New York Yankees catcher Gary Sanchez has been a revelation. That statement is supported by a heap of numbers, but let’s start with a single figure: two.

That’s how many times Sancheza 23-year-old rookie with fewer than 100 big league plate appearances to his name—was intentionally walked Wednesday.

He also rapped two hits, including a double and a home run, in the Yankees’ 5-0 win over the Seattle Mariners. He’s now hitting .389 for the year with a 1.297 OPS.

Here’s the no-doubt homer, courtesy of the YES Network:

We’re in small-sample land, obviously. The list of call-ups who lit the league on fire for a few weeks before careening back to Earth is longer than a large-print copy of War and Peace stapled to the Shanghai phone book. 

But if you’re a Yankees fan and you’re not giddy about Sanchez, you may want to call the coroner.

Manager Joe Girardi described the tools Sanchez possesses that will lead to long-term success, per Billy Witz of the New York Times:

He’s able to slow the game down. You don’t ever see a panic in him. You can see him take one bad swing and see him adjust, and that makes me believe that he’s going to be fine.

I’m sure he’s going to have some bumps in the road. But you watch him behind the plate, his athleticism back there—that’s not going to change. His arm strength isn’t going to change. His ability to call games isn’t going to change. His ability to frame pitches isn’t going to change. So it leads you to believe that he’s going to be O.K.

We’ll get into Sanchez’s catching skills in a moment, but let’s not leave his bat behind just yet.

Sanchez has hit nine homers in 19 games. That’s as many as Alex Rodriguez hit in 65 games before his in-season retirement. It’s three more than Jacoby Ellsbury has hit in 115 games. This season, New York is paying Rodriguez and Ellsbury a combined $42 million and change.

That’s a cheap shot, granted. But it also highlights the Yankees’ new game plan: Shed expensive veterans and supplant them with cost-controlled young studs.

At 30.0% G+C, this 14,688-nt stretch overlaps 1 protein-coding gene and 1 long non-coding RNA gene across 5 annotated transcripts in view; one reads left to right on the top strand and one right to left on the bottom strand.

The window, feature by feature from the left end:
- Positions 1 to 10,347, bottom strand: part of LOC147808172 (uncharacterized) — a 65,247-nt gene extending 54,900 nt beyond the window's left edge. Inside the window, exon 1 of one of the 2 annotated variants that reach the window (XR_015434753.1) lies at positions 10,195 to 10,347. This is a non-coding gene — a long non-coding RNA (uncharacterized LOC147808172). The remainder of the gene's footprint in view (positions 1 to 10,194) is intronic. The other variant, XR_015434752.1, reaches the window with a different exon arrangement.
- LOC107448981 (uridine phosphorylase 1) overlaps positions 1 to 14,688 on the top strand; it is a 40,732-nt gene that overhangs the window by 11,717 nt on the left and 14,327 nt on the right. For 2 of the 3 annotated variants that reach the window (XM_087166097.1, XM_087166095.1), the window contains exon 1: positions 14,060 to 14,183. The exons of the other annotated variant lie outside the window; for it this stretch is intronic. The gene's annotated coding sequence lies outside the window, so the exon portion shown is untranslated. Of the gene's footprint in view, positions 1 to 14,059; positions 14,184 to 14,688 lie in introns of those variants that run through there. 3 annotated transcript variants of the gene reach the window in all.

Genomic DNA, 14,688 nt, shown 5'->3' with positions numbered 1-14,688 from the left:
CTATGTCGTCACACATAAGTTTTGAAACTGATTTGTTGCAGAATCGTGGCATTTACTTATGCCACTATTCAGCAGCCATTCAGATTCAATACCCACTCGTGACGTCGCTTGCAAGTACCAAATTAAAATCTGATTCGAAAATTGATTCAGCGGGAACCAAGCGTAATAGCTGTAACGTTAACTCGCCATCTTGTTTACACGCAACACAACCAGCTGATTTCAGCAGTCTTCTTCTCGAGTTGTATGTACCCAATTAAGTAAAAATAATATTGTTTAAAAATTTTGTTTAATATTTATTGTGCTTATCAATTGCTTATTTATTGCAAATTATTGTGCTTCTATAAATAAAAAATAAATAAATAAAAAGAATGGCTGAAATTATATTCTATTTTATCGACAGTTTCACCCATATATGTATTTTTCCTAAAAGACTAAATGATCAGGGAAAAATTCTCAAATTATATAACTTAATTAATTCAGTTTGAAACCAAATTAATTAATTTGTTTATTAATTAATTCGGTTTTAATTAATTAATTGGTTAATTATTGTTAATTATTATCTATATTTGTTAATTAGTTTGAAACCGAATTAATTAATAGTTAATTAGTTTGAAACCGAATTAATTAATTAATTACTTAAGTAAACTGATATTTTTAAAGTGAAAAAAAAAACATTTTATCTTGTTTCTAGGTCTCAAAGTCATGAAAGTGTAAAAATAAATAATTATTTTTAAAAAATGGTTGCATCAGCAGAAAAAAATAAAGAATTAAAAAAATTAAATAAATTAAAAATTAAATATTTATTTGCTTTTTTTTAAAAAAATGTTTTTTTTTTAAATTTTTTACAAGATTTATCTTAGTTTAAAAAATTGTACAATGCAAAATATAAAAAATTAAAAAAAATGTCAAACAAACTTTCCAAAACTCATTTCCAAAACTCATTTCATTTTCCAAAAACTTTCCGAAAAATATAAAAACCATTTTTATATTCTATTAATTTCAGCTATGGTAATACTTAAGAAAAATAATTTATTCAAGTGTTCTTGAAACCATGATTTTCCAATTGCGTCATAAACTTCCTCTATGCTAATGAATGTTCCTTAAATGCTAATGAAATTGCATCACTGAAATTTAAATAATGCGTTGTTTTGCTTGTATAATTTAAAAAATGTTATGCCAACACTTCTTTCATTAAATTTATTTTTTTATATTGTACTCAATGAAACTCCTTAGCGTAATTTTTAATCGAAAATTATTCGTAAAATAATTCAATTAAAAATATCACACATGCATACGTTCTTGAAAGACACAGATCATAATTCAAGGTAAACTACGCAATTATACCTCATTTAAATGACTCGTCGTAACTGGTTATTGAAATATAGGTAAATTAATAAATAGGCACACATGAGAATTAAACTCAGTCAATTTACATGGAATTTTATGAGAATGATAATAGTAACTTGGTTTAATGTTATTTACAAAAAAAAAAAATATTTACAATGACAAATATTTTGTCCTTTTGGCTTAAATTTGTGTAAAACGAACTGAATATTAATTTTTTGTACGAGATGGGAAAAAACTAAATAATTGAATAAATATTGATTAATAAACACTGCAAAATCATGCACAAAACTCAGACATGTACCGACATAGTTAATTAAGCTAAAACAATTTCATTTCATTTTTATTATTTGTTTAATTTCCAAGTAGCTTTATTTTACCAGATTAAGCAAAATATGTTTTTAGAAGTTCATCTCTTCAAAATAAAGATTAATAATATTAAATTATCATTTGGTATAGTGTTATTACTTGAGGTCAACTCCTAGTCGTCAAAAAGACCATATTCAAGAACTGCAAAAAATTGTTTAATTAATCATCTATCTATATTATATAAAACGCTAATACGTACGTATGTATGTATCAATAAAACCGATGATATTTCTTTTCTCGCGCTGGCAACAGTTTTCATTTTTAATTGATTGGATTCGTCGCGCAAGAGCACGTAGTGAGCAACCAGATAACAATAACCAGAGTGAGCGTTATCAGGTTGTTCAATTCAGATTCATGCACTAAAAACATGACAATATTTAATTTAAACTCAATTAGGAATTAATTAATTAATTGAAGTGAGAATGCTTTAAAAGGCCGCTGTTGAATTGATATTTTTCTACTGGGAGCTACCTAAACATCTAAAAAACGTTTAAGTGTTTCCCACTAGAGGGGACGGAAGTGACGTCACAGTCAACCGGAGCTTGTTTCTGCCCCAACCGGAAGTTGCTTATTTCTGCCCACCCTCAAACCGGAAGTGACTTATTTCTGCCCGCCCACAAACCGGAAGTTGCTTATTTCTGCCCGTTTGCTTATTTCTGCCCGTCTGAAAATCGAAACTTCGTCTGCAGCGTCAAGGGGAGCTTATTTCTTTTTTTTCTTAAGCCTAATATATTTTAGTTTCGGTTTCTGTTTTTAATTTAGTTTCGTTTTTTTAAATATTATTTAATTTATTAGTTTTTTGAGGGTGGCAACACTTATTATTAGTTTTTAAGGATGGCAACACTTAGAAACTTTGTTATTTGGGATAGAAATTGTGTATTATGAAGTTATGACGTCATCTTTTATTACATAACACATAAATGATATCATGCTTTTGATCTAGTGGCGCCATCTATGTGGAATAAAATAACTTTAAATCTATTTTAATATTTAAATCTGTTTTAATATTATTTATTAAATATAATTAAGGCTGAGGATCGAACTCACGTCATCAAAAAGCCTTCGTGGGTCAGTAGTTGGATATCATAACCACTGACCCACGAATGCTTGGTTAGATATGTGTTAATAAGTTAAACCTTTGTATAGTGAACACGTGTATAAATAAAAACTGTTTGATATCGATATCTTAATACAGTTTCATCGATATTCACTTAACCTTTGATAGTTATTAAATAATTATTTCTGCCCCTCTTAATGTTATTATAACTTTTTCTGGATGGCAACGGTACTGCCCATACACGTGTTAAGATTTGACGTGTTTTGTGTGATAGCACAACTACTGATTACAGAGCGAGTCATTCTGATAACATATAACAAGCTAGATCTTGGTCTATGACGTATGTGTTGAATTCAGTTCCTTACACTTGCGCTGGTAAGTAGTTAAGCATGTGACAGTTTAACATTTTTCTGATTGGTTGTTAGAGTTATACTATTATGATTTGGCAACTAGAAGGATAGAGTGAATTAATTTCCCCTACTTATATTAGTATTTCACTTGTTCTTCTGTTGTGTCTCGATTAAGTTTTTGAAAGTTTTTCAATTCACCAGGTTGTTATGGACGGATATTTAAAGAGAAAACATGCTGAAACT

It began with the trade deadline sell-off that jettisoned relievers Aroldis Chapman and Andrew Miller and outfielder Carlos Beltran, among others, and netted New York the best farm system in baseball, per Bleacher Report’s Joel Reuter.

Then came the promotions of Sanchez, Aaron Judge and Tyler Austin. On Aug. 14, Austin and Judge became the first MLB rookies to hit back-to-back homers in their first big league at-bats. They’ve sputtered since; nothing unusual there. Patience is always the buzzword with young players.

Sanchez, meanwhile, simply keeps raking.

OK, back to his catching skills. According to StatCorner, he’s been among the American League‘s top 10 pitch-framers (again, small sample, but still). More impressively, he’s cut down five of eight would-be base-stealers.

“I don’t know if I’ve seen an arm on a catcher like that in a while,” first baseman Mark Teixeira said, per Mark Feinsand of the New York Daily News. “Pudge Rodriguez, I was a rookie and my first spring training, he was still in Texas throwing BBs. He’s one of the best catchers to ever play the game. That arm is right up there with Pudge’s when he was in his prime. That’s something to say.”

Sanchez has already shoved aside veteran Yankees backstop Brian McCann, who is owed a combined $34 million in 2017 and 2018. Soon, Sanchez could be pushing the game’s elite receivers for MLB supremacy. 

At the very least, he looks like a cornerstone of the Yankees’ burgeoning golden era.

There are plenty more glitzy prospects in the pipeline, including outfielder Clint Frazier, shortstop Gleyber Torres and left-hander Justus Sheffield, just to name three of the club’s blue-chip deadline acquisitions. 

New York could also flip its young assets and swing a blockbuster trade or two. Plus, with multiple contracts coming off the books this year and next, general manager Brian Cashman will have money to burn on the ludicrously loaded 2018-19 free-agent class. 

We’re getting ahead of ourselves. It’s far too early to anoint Sanchez the next Pudge or start engraving the Yankees’ next Commissioner’s Trophy.

The stars appear to be aligning over the Bronx, however. And right now, Sanchez is blazing across the MLB firmament.

Sure, you can poke holes in his game. He’s been a pull-happy hitter this season between the majors and minors, a tendency that opposing pitchers could exploit, as FanGraphs’ Jeff Sullivan outlined:

Sanchez, I’m sure, is going to run into some adjustment problems, unless he discovers right field. The way he shifts his momentum forward causes him to commit pretty early, and that can have an effect on his discipline. Sanchez probably won’t walk a ton, at least for a while. He’ll have some ugly strikeouts and rolled-over grounders. Peak Sanchez should look more polished, and that’ll take some progression. The current swing has vulnerabilities.

That’s to be expected, though. It’s the rare 23-year-old who comes up without vulnerabilities. Everything we’ve seen from Sanchez so far indicates a player with the tools to be special at a premium position.

He’s been a revelation. And he’s almost certainly just getting started.


All statistics current as of Aug. 24 and courtesy of unless otherwise noted.

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